For its part, the Chinese government has denied being directly involved in any of these incidents, but has left open the possibility that private nationals are responsible. When asked about the situation earlier this week, Chinese Foreign Ministry spokesperson Zhao Lijian had responded by saying “Chinese drones flying over China’s territory – what’s there to be surprised at?” The government in Beijing views Taiwan as a rogue province.

Drones flown by ostensibly private Chinese nationals, who may or may be operating based on some level of direction or prompting from the country’s government, are exactly the kind of so-called ‘gray zone‘ tactics that Taiwan’s President Tsai also criticized during her recent visit to Penghu. She highlighted how these purportedly independent activities could still be used to probe air defenses or provoke incidents that could be used as a pretext for escalation. The term ‘gray zone’ encompasses a wide variety of activities short of traditional military action, often carried out by ostensibly independent actors, which has also previously been referred to as ‘hybrid warfare.’

The War Zone has highlighted these exact same kinds of concerns as part of larger discussions about the threats that drones present now. This includes the dangers posed by even smaller commercial available types, which state and non-state actors alike have demonstrated are not only capable of carrying out surveillance and reconnaissance activities, but are suitable platforms for carrying improved munitions.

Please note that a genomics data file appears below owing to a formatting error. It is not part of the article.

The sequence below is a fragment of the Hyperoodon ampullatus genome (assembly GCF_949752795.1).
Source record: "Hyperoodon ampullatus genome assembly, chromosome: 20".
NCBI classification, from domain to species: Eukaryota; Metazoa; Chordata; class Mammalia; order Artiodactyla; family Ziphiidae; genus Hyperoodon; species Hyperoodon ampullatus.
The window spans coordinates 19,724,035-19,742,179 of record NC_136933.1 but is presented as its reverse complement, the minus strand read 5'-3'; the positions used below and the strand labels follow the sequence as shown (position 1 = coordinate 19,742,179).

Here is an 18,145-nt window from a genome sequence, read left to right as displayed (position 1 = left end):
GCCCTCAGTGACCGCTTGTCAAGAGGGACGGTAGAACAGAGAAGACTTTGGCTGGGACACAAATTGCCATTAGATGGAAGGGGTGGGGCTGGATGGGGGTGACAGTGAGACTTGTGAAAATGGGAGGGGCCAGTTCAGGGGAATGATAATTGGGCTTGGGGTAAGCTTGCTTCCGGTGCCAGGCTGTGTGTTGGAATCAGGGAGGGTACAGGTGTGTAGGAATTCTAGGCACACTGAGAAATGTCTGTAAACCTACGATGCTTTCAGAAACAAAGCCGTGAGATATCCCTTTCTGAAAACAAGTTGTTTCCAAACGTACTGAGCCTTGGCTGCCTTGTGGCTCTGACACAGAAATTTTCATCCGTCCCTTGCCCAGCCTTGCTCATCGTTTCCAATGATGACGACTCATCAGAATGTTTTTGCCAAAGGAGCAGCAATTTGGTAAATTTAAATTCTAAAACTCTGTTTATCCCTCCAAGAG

These threats are only likely to increase as time goes on, especially with regard to Taiwan. For instance, U.S. military-sponsored wargaming has now repeatedly underscored the likelihood of drone swarms with high degrees of autonomy being a decisive factor in the defense of Taiwan against a Chinese intervention. The Chinese government, which has become a particularly prolific investor in unmanned capabilities of various kinds, is pushing ahead with the development of its own swarming capabilities, too.

In any future Taiwan Strait conflict where Chinese forces attempt to actually seize Taiwanese territory, those efforts are almost certain to be focused first on outlying areas like Kinmen, too.

All of this, of course, comes during a surge of geopolitical friction between Taiwan and mainland China following a visit to the self-governing island by U.S. Speaker of the House Nancy Pelosi last month. China responded to that by encircling Taiwan with snap exercises for days and sending dozens of warplanes into the island’s Air Defense Identification Zone (ADIZ).

All told, it remains to be seen how the situation in the skies around Kinmen, and any of Taiwan’s other outlying islands, will continue to evolve now that Taiwanese forces have demonstrated a willingness to shoot down intruding drones.

Contact the author: oliver@thewarzone.com

Joseph Trevithick Avatar

Joseph Trevithick

Deputy Editor

Joseph has been a member of The War Zone team since early 2017. Prior to that, he was an Associate Editor at War Is Boring, and his byline has appeared in other publications, including Small Arms Review, Small Arms Defense Journal, Reuters, We Are the Mighty, and Task & Purpose.